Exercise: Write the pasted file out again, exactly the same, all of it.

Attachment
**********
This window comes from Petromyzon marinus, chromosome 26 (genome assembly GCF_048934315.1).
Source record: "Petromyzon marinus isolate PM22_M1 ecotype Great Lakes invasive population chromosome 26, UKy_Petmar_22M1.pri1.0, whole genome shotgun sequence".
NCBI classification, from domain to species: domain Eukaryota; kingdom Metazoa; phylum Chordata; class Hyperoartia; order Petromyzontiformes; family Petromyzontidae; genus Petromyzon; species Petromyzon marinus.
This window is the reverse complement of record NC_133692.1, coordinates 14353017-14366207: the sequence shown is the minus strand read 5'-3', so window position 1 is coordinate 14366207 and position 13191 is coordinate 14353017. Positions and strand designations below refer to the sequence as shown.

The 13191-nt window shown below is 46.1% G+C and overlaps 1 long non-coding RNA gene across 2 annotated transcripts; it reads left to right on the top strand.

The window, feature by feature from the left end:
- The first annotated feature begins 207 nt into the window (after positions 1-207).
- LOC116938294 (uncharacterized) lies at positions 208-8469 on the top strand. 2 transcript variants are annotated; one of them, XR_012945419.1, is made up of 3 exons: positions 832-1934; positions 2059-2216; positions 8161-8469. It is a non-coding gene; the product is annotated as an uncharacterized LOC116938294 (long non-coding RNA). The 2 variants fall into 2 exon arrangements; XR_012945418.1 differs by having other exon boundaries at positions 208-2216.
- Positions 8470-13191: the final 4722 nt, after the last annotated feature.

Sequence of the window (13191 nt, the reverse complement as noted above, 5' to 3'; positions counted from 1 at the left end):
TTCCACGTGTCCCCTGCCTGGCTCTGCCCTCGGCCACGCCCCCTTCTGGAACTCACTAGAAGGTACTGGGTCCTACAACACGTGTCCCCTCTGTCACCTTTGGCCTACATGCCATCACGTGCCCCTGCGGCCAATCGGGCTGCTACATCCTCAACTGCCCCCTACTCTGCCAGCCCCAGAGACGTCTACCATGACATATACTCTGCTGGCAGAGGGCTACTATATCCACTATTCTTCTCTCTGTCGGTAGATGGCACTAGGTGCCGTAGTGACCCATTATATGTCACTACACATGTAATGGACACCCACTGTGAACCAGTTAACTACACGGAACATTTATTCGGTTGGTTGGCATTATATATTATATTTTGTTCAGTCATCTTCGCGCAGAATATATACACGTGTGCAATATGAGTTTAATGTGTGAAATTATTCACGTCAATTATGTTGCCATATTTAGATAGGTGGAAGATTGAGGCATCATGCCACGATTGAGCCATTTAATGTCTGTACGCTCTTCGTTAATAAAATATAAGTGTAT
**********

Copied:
This window comes from Petromyzon marinus, chromosome 26 (genome assembly GCF_048934315.1).
Source record: "Petromyzon marinus isolate PM22_M1 ecotype Great Lakes invasive population chromosome 26, UKy_Petmar_22M1.pri1.0, whole genome shotgun sequence".
NCBI classification, from domain to species: domain Eukaryota; kingdom Metazoa; phylum Chordata; class Hyperoartia; order Petromyzontiformes; family Petromyzontidae; genus Petromyzon; species Petromyzon marinus.
This window is the reverse complement of record NC_133692.1, coordinates 14353017-14366207: the sequence shown is the minus strand read 5'-3', so window position 1 is coordinate 14366207 and position 13191 is coordinate 14353017. Positions and strand designations below refer to the sequence as shown.

The 13191-nt window shown below is 46.1% G+C and overlaps 1 long non-coding RNA gene across 2 annotated transcripts; it reads left to right on the top strand.

The window, feature by feature from the left end:
- The first annotated feature begins 207 nt into the window (after positions 1-207).
- LOC116938294 (uncharacterized) lies at positions 208-8469 on the top strand. 2 transcript variants are annotated; one of them, XR_012945419.1, is made up of 3 exons: positions 832-1934; positions 2059-2216; positions 8161-8469. It is a non-coding gene; the product is annotated as an uncharacterized LOC116938294 (long non-coding RNA). The 2 variants fall into 2 exon arrangements; XR_012945418.1 differs by having other exon boundaries at positions 208-2216.
- Positions 8470-13191: the final 4722 nt, after the last annotated feature.

Sequence of the window (13191 nt, the reverse complement as noted above, 5' to 3'; positions counted from 1 at the left end):
TTCCACGTGTCCCCTGCCTGGCTCTGCCCTCGGCCACGCCCCCTTCTGGAACTCACTAGAAGGTACTGGGTCCTACAACACGTGTCCCCTCTGTCACCTTTGGCCTACATGCCATCACGTGCCCCTGCGGCCAATCGGGCTGCTACATCCTCAACTGCCCCCTACTCTGCCAGCCCCAGAGACGTCTACCATGACATATACTCTGCTGGCAGAGGGCTACTATATCCACTATTCTTCTCTCTGTCGGTAGATGGCACTAGGTGCCGTAGTGACCCATTATATGTCACTACACATGTAATGGACACCCACTGTGAACCAGTTAACTACACGGAACATTTATTCGGTTGGTTGGCATTATATATTATATTTTGTTCAGTCATCTTCGCGCAGAATATATACACGTGTGCAATATGAGTTTAATGTGTGAAATTATTCACGTCAATTATGTTGCCATATTTAGATAGGTGGAAGATTGAGGCATCATGCCACGATTGAGCCATTTAATGTCTGTACGCTCTTCGTTAATAAAATATAAGTGTAT